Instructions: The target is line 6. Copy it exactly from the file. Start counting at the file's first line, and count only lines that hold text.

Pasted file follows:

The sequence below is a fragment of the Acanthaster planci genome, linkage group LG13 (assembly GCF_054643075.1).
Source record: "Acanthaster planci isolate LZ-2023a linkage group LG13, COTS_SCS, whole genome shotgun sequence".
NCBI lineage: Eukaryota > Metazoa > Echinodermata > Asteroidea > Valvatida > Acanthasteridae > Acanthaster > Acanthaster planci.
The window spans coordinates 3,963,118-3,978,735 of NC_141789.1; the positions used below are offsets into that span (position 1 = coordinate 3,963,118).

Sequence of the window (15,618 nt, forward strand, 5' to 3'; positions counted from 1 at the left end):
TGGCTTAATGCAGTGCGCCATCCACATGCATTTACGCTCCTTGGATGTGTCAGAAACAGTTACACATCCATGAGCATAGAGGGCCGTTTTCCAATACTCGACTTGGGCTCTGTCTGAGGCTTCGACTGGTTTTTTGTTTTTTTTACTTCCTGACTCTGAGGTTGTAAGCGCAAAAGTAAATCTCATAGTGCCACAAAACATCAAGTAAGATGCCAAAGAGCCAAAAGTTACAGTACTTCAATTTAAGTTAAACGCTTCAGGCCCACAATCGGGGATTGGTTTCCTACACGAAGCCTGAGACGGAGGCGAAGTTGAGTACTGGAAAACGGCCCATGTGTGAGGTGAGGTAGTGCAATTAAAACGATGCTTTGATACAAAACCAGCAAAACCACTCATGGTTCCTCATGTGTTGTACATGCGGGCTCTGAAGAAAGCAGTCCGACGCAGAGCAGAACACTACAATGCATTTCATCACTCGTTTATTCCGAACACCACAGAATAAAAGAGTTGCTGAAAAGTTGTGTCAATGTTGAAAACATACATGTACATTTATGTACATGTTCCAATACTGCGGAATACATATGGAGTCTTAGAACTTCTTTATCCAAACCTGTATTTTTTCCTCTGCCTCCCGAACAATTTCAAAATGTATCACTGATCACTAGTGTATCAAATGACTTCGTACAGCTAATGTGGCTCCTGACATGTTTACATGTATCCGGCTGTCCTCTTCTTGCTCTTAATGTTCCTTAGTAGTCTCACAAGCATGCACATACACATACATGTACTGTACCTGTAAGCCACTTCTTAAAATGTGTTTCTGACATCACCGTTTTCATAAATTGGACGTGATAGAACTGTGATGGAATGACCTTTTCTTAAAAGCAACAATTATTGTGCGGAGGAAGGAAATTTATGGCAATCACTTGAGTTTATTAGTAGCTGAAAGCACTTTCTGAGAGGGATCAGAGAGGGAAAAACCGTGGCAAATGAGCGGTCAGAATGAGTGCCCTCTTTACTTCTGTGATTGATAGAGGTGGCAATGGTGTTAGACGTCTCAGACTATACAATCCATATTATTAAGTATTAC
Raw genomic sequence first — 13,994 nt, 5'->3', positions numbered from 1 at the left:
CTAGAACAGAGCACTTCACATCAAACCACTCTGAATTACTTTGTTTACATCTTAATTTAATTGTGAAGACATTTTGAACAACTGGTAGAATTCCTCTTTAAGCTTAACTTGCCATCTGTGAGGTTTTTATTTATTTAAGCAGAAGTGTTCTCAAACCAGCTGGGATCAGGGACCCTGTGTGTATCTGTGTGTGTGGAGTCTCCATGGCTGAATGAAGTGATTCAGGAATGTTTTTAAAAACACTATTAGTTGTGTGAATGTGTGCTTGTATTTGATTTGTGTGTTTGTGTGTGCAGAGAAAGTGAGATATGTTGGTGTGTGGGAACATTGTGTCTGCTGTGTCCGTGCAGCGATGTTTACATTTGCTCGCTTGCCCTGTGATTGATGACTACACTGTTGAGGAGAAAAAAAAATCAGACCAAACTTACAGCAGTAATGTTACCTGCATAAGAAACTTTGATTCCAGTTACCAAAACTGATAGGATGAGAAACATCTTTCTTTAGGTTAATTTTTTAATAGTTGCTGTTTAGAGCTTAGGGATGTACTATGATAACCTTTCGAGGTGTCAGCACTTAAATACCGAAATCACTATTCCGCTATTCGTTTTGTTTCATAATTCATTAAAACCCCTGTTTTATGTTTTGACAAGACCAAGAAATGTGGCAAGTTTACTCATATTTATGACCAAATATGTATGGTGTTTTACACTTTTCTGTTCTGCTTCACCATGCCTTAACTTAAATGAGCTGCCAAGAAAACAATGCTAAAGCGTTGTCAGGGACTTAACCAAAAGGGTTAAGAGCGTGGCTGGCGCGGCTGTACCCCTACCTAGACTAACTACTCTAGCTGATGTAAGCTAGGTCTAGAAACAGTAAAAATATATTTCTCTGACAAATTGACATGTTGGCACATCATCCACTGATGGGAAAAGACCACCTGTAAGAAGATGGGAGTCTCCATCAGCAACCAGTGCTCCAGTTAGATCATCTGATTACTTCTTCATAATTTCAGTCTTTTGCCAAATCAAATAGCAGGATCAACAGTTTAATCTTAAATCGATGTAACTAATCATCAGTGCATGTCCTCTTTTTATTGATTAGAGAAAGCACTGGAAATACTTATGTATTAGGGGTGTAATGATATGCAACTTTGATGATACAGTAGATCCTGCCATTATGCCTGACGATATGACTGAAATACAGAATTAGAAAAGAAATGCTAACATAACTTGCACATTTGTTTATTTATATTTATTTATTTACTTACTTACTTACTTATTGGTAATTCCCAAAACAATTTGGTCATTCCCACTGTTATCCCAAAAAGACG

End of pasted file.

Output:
TGGCTTAATGCAGTGCGCCATCCACATGCATTTACGCTCCTTGGATGTGTCAGAAACAGTTACACATCCATGAGCATAGAGGGCCGTTTTCCAATACTCGACTTGGGCTCTGTCTGAGGCTTCGACTGGTTTTTTGTTTTTTTTACTTCCTGACTCTGAGGTTGTAAGCGCAAAAGTAAATCTCATAGTGCCACAAAACATCAAGTAAGATGCCAAAGAGCCAAAAGTTACAGTACTTCAATTTAAGTTAAACGCTTCAGGCCCACAATCGGGGATTGGTTTCCTACACGAAGCCTGAGACGGAGGCGAAGTTGAGTACTGGAAAACGGCCCATGTGTGAGGTGAGGTAGTGCAATTAAAACGATGCTTTGATACAAAACCAGCAAAACCACTCATGGTTCCTCATGTGTTGTACATGCGGGCTCTGAAGAAAGCAGTCCGACGCAGAGCAGAACACTACAATGCATTTCATCACTCGTTTATTCCGAACACCACAGAATAAAAGAGTTGCTGAAAAGTTGTGTCAATGTTGAAAACATACATGTACATTTATGTACATGTTCCAATACTGCGGAATACATATGGAGTCTTAGAACTTCTTTATCCAAACCTGTATTTTTTCCTCTGCCTCCCGAACAATTTCAAAATGTATCACTGATCACTAGTGTATCAAATGACTTCGTACAGCTAATGTGGCTCCTGACATGTTTACATGTATCCGGCTGTCCTCTTCTTGCTCTTAATGTTCCTTAGTAGTCTCACAAGCATGCACATACACATACATGTACTGTACCTGTAAGCCACTTCTTAAAATGTGTTTCTGACATCACCGTTTTCATAAATTGGACGTGATAGAACTGTGATGGAATGACCTTTTCTTAAAAGCAACAATTATTGTGCGGAGGAAGGAAATTTATGGCAATCACTTGAGTTTATTAGTAGCTGAAAGCACTTTCTGAGAGGGATCAGAGAGGGAAAAACCGTGGCAAATGAGCGGTCAGAATGAGTGCCCTCTTTACTTCTGTGATTGATAGAGGTGGCAATGGTGTTAGACGTCTCAGACTATACAATCCATATTATTAAGTATTAC